But setting up shop in a permanent location doesn’t mean leaving the street behind entirely.
“We’re always very careful to advise people not to lose those roots and not to forget where they came from,” says Johnson. Maintaining a presence on the street not only gives them an immediate connection with consumers and allows them to trial new menu items but it also means they have identity that will give them the edge over their high street contemporaries. “Each one of those traders has been excited by the prospect because they have dreams, they have the desire to try something different,” he concludes. “The hardship that they’ve endured to build that brand is an important part of who they are.”
Tip of the tongue
Tongue ‘n Cheek’s journey began in Italy, when founder Cristiano Meneghin was working in communications, product development and marketing for the food industry. “Part of my job was looking at new trends in food,” he says. “One of the trends I found out about was street food.”
Acting as an advocate for the increasingly popular sector, it was hardly surprising that before long Meneghin decided to get involved himself and, given the explosion in London’s street food movement, he felt there was nowhere better to launch his new startup. Having studied for a master’s degree at the University of Gastronomic Science conducted in collaboration with Slow Food, the international movement dedicated to responsible food production, the angle for his
outlet was a no-brainer. “Sustainability is really important so when I came here I decided to used underrated cuts of meats for my business.”
The startup’s playful name came from a chat with a friend and his father whilst Meneghin was touring UK markets. “My first menu was actually tongue and cheek so it made sense,” he says. The menu only grew from there; not only has Tongue ‘n Cheek sold its eponymous pork cheek and ox tongue but it has expanded, experimenting with oxtail and bringing its Heartbreaker burger – a 50% ox heart, 50% dry-aged beef patty – to market. “These underrated cuts are really nice, they’re actually much more tasty than other cuts,” he says. “And in the UK we have amazing beef, as long as you know how to source it.”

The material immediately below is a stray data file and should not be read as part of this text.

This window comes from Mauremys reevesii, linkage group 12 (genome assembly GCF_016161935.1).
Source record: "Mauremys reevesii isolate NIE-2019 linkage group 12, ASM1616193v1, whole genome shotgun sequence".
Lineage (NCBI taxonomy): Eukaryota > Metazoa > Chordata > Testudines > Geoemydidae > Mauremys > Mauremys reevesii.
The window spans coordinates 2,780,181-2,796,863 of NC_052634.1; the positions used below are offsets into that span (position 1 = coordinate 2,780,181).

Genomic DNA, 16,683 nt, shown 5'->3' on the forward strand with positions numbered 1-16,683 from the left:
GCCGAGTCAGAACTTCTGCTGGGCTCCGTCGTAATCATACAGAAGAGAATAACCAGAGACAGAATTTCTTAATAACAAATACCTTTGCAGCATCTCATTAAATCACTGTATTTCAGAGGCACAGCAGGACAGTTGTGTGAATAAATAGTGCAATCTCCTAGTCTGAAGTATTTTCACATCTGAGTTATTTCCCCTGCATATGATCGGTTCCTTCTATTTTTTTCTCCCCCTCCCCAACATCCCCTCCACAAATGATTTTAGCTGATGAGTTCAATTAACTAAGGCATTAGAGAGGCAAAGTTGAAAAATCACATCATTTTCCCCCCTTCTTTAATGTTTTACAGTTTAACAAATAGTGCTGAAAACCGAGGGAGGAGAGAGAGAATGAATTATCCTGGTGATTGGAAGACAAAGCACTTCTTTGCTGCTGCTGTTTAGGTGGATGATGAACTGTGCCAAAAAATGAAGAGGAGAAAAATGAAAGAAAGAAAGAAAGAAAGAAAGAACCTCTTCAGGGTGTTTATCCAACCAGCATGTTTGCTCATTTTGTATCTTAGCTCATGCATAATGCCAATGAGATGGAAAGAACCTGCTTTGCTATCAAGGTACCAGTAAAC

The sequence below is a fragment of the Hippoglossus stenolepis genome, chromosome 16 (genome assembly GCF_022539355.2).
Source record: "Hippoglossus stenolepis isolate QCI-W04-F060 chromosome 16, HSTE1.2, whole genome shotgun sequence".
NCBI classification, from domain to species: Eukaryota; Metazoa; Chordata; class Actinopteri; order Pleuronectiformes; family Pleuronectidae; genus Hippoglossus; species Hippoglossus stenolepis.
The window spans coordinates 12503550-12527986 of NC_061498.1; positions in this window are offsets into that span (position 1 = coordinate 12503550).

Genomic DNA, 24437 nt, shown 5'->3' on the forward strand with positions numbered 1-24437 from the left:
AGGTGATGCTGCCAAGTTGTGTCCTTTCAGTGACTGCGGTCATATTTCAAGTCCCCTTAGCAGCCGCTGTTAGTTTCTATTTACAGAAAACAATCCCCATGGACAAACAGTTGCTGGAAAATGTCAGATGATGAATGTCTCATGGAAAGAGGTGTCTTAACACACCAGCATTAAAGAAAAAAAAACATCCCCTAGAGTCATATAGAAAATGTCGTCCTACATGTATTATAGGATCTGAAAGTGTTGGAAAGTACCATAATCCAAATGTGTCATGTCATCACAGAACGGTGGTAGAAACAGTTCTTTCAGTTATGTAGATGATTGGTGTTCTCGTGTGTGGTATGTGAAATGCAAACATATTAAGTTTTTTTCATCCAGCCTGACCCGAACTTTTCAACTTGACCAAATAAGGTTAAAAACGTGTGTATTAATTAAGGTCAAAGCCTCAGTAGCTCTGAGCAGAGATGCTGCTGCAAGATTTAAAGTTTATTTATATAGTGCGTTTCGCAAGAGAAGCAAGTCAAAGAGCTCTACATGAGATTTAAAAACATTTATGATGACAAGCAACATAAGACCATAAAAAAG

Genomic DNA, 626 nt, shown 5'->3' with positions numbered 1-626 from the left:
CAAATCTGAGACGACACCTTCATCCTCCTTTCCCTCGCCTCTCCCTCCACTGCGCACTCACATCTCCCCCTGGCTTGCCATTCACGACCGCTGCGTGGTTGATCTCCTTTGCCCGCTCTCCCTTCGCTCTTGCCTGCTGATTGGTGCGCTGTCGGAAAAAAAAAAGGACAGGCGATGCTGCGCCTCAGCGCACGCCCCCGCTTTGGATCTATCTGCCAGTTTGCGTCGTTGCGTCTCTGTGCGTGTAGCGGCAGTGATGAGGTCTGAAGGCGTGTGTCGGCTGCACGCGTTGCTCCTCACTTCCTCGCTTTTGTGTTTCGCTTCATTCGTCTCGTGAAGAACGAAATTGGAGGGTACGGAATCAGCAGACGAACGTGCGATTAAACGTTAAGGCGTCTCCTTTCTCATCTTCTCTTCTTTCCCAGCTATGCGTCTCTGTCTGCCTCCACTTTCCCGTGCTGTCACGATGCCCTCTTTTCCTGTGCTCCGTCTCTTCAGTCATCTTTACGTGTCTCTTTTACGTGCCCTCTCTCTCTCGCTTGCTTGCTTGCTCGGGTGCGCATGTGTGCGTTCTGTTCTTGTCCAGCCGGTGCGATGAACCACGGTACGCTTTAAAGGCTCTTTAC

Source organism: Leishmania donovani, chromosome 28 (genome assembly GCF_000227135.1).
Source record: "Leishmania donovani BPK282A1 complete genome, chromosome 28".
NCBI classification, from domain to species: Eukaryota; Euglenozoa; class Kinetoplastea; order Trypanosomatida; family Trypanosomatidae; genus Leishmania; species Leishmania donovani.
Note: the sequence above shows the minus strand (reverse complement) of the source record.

Having worked for big corporates in the service industry like Burger King, Starbucks and Gondola and being headhunted by Jamie Oliver to help with the early stages of the launch of his food emporium Recipease, Atholl Milton, the founder and CEO of bunnychow, is much more than just an enthusiastic amateur.
His journey with the street food startup began when someone introduced him to the bunny chow, a hollowed out loaf of bread filled with curry introduced to South Africa by Indian migrants. But he was keen for bunnychow to be seen as more than just a curry product struggling to be heard amongst mainstream Indian cuisine and, after extensive research in South Africa, he reinvented the product. “I looked at what a bunny chow could be and took the idea of hollowed out shapes with interesting fillings,” Milton explains. “We anglicised some and with others utilised some global flavours.”
However, whilst bunnychow was born on the streets, its popularity has since seen it expand to other locations. “That’s where BOXPARK came into play,” says Milton. “It meant we could refine our menu and have a permanent kitchen base.” Since moving into Shoreditch’s shipping container pop-up mall, bunnychow has also secured investment for its first bricks and mortar store in Soho, made much easier by its trading history and clear proof of concept. “You’ve just got to demonstrate that you’ve got something that can really change the marketplace,” he explains. “And the truck and pop-up we did is evidence of that.”